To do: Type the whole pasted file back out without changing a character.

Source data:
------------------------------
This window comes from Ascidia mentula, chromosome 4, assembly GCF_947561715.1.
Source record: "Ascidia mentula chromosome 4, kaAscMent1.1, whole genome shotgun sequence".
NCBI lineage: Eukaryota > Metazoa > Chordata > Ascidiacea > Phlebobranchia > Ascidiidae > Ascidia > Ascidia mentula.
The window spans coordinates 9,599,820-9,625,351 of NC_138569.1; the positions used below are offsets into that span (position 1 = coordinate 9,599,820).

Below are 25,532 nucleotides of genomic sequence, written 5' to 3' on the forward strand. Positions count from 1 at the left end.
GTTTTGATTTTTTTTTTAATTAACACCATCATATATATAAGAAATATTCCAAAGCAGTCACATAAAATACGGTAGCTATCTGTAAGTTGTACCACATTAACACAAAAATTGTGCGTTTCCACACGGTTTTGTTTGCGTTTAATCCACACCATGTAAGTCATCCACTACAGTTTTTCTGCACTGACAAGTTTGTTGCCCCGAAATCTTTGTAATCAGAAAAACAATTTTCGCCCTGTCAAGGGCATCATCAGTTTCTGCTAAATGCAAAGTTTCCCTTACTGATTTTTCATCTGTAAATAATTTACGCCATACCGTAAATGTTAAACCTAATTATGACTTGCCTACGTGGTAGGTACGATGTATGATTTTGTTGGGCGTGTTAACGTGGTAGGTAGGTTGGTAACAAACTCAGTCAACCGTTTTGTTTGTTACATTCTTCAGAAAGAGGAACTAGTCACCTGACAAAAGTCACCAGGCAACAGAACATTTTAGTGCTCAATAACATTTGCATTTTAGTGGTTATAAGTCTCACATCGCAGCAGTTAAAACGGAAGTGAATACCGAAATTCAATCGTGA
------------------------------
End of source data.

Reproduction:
This window comes from Ascidia mentula, chromosome 4, assembly GCF_947561715.1.
Source record: "Ascidia mentula chromosome 4, kaAscMent1.1, whole genome shotgun sequence".
NCBI lineage: Eukaryota > Metazoa > Chordata > Ascidiacea > Phlebobranchia > Ascidiidae > Ascidia > Ascidia mentula.
The window spans coordinates 9,599,820-9,625,351 of NC_138569.1; the positions used below are offsets into that span (position 1 = coordinate 9,599,820).

Below are 25,532 nucleotides of genomic sequence, written 5' to 3' on the forward strand. Positions count from 1 at the left end.
GTTTTGATTTTTTTTTTAATTAACACCATCATATATATAAGAAATATTCCAAAGCAGTCACATAAAATACGGTAGCTATCTGTAAGTTGTACCACATTAACACAAAAATTGTGCGTTTCCACACGGTTTTGTTTGCGTTTAATCCACACCATGTAAGTCATCCACTACAGTTTTTCTGCACTGACAAGTTTGTTGCCCCGAAATCTTTGTAATCAGAAAAACAATTTTCGCCCTGTCAAGGGCATCATCAGTTTCTGCTAAATGCAAAGTTTCCCTTACTGATTTTTCATCTGTAAATAATTTACGCCATACCGTAAATGTTAAACCTAATTATGACTTGCCTACGTGGTAGGTACGATGTATGATTTTGTTGGGCGTGTTAACGTGGTAGGTAGGTTGGTAACAAACTCAGTCAACCGTTTTGTTTGTTACATTCTTCAGAAAGAGGAACTAGTCACCTGACAAAAGTCACCAGGCAACAGAACATTTTAGTGCTCAATAACATTTGCATTTTAGTGGTTATAAGTCTCACATCGCAGCAGTTAAAACGGAAGTGAATACCGAAATTCAATCGTGA